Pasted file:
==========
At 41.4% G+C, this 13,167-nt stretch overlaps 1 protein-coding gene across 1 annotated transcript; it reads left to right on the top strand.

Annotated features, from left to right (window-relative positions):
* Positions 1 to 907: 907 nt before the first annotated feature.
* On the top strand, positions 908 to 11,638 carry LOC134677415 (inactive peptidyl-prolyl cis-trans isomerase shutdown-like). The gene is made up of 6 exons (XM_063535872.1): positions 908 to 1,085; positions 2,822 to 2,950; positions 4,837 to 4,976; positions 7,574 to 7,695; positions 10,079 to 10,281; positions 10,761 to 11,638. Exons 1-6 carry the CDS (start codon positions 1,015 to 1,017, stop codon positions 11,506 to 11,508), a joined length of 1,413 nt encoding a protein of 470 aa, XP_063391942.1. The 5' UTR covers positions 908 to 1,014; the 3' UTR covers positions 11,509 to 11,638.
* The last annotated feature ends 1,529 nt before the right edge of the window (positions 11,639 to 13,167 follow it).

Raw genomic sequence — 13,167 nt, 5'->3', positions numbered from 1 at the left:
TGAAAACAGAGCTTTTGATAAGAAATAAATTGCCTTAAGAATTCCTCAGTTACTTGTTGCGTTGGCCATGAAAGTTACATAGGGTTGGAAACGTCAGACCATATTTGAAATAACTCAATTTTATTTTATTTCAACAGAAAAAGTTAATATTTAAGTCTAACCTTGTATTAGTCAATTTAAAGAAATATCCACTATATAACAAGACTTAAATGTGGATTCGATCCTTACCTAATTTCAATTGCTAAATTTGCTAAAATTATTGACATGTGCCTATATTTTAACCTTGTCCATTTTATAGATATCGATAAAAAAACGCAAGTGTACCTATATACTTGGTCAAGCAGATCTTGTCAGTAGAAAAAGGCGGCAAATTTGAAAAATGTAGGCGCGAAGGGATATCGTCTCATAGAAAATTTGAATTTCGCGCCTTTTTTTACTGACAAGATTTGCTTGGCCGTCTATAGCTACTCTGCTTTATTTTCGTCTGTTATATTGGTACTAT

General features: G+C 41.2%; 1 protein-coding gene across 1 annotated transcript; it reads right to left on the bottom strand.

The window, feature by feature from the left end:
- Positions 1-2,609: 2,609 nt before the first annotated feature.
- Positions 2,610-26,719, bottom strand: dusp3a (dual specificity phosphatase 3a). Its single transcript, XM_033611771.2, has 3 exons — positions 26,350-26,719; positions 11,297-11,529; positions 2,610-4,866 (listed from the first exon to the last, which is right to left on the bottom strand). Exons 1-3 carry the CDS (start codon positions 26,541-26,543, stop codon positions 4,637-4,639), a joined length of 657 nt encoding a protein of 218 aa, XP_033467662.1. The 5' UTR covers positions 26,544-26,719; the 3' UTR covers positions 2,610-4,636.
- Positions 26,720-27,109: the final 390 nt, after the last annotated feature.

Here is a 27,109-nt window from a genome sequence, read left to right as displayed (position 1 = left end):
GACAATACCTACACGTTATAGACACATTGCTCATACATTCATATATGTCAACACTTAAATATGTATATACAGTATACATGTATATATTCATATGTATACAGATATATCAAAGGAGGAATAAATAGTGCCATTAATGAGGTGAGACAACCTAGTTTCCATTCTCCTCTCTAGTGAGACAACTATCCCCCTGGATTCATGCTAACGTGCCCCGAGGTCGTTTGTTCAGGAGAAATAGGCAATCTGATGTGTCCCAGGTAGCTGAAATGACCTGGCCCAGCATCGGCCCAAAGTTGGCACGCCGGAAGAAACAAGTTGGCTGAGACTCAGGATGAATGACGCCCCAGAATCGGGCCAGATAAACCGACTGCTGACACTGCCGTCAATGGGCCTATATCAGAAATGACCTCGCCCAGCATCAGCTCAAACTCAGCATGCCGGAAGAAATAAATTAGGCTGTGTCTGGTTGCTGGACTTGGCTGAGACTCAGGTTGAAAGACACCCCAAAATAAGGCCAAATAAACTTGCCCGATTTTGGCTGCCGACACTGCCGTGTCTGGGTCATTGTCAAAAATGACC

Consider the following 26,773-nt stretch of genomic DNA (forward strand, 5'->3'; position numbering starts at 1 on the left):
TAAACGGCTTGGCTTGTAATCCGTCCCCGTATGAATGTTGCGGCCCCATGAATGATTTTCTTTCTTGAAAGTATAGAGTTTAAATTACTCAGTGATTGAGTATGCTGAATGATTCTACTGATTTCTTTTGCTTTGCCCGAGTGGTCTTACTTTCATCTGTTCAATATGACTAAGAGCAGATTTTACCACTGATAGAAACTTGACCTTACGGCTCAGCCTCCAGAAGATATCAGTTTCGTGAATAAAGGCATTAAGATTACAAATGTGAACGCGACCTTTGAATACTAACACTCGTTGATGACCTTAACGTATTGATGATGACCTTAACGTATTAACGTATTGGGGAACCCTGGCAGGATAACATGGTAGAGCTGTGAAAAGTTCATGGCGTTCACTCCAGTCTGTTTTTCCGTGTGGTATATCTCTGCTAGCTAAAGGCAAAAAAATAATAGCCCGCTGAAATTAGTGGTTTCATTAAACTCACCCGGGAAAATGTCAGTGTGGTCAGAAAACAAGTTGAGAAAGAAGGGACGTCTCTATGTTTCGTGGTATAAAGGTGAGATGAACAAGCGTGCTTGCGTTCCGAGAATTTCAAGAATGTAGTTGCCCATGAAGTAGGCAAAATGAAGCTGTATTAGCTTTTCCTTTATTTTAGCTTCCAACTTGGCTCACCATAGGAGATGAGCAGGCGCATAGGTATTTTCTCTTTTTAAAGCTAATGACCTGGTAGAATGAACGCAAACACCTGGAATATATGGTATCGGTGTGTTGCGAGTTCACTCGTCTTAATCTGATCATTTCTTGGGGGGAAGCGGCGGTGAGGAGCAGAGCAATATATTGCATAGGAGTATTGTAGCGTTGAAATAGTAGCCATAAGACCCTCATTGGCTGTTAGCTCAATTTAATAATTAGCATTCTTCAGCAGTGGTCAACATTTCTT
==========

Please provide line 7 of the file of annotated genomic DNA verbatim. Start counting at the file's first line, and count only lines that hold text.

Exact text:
TGAAAACAGAGCTTTTGATAAGAAATAAATTGCCTTAAGAATTCCTCAGTTACTTGTTGCGTTGGCCATGAAAGTTACATAGGGTTGGAAACGTCAGACCATATTTGAAATAACTCAATTTTATTTTATTTCAACAGAAAAAGTTAATATTTAAGTCTAACCTTGTATTAGTCAATTTAAAGAAATATCCACTATATAACAAGACTTAAATGTGGATTCGATCCTTACCTAATTTCAATTGCTAAATTTGCTAAAATTATTGACATGTGCCTATATTTTAACCTTGTCCATTTTATAGATATCGATAAAAAAACGCAAGTGTACCTATATACTTGGTCAAGCAGATCTTGTCAGTAGAAAAAGGCGGCAAATTTGAAAAATGTAGGCGCGAAGGGATATCGTCTCATAGAAAATTTGAATTTCGCGCCTTTTTTTACTGACAAGATTTGCTTGGCCGTCTATAGCTACTCTGCTTTATTTTCGTCTGTTATATTGGTACTAT